I switched over from Titleist 681′s (completely worn out) to the 712 CB’s last year. I also added a set of Mizuno MP-64s to the arsenal with MP-H4s for the 3 and 4 iron. Very pleased with those last two clubs, but I’ve gravitated to the 712′s over the MP-64s because of the boring flight they provide (picking up about 5 yards/shot over the MP-64s) and a heck of a lot more predictable in the wind. If you’re coming from MB you may like the CBs over any blade. The 3 and 4 iron in the CB are perfectly acceptable if you can smash your irons, but I do find myself rolling the MP-H4s into the mix for a little more predictability and launch depending on the course. You could mix in some AP2′s or AP1′s if you wanted to stay all Titleist in the longest irons, but MP-H4 is worth a look.

  6. Dominic

    November 13, 2013 at 2:42 pm

    I, personally do not like bridgestone clubs, but I just bought a set of the J40 Dual Pocket Cavity Backs. They are forged and feel great. If you are looking for a good club for higher handicaps and lower ones too you have to try these.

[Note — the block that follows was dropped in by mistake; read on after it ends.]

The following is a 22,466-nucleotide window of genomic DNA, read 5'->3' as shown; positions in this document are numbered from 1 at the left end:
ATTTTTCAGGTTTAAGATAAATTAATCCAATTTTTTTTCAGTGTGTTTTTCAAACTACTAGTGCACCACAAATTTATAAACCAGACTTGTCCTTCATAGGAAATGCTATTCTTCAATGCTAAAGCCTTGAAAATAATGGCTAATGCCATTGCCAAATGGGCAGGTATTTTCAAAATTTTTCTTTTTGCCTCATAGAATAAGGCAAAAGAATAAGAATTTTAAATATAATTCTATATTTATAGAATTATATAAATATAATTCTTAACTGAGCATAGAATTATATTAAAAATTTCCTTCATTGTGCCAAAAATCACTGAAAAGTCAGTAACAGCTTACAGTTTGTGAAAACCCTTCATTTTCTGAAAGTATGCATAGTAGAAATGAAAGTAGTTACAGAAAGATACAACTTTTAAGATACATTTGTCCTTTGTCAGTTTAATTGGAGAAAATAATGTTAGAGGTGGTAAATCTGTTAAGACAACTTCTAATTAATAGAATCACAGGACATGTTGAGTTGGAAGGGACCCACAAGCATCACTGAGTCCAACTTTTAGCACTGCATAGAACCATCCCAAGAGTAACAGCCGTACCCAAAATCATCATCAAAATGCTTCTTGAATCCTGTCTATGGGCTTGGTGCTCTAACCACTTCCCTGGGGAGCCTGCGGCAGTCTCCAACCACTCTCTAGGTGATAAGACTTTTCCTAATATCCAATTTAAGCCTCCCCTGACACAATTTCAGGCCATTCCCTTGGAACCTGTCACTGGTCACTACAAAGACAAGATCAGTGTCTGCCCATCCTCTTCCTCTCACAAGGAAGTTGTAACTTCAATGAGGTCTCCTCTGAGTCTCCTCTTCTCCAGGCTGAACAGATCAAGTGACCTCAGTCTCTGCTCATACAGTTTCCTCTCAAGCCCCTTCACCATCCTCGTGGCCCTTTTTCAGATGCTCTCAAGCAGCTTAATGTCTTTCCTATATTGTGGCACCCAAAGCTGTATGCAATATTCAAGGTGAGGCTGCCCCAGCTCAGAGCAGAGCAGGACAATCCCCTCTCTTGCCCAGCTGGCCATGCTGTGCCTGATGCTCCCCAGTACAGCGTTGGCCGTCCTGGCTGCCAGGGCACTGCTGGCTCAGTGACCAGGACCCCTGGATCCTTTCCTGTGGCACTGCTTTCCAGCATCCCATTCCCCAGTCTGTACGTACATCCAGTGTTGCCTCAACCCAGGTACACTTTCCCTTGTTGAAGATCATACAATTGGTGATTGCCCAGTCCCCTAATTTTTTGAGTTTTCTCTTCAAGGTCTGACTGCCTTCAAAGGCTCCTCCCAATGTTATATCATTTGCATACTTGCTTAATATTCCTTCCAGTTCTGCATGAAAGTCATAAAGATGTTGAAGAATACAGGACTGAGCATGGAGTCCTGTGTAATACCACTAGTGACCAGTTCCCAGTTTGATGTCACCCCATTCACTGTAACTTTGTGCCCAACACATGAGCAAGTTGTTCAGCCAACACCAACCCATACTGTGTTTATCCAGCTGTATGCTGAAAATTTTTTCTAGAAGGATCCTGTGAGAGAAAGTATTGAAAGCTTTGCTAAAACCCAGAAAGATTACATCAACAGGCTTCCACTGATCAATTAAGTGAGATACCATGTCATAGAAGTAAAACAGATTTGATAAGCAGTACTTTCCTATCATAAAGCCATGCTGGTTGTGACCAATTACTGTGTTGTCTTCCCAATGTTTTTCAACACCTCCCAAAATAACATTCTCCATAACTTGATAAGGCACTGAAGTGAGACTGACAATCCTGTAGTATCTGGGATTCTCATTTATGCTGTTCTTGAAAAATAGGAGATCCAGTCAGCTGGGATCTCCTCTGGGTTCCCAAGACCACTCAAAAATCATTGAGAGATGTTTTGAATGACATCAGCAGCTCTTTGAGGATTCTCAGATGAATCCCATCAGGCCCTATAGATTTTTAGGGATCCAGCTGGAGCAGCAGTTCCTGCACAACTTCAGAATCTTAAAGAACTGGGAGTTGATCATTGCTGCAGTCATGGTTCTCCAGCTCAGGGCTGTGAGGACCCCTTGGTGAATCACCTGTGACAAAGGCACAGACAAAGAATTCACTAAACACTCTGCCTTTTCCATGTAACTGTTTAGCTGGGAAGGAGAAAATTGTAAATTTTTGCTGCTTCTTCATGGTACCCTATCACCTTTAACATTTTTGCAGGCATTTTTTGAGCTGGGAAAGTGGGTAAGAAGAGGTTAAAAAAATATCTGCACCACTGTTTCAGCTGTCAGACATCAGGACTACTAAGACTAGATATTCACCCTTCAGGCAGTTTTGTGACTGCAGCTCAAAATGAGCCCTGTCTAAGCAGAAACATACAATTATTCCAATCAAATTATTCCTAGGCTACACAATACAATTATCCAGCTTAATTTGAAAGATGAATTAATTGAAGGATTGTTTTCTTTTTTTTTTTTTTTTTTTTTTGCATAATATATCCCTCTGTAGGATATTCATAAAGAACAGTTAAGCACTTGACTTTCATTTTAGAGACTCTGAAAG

7. Neil

    November 4, 2013 at 2:34 pm

    I was lucky enough to try all the entire 714 range this weekend. I currently game the JPX 825 Pro models and have a 12 index. The 714 CBs were just amazing. I had just played 18, and spent 30 minutes hitting the AP1 and AP2 models, so was pretty warmed up. The flaghsip AP2 model was good, a great club – but I was surprised at how much better the CB felt. I understand there are tour players winning majors with the AP2 model and it makes me question why one would even consider the CB range, but I most definitely would, if I was due an upgrade.

  8. Tyler

    November 4, 2013 at 11:21 am

    I guarantee a 14 handicap will not be hurt by playing blades in the shorter irons. Those of you who think that a set of irons needs to be all one model or have very little change from one iron to the next need to join the present. An optimized iron set has smaller, more workable short irons and more forgiving long irons. To Scott King I would say get those 714 CB’s in the short irons and mix in some AP2′s and AP1′s in the mid and long irons. You won’t regret it.

  9. Scott king

    November 2, 2013 at 9:21 am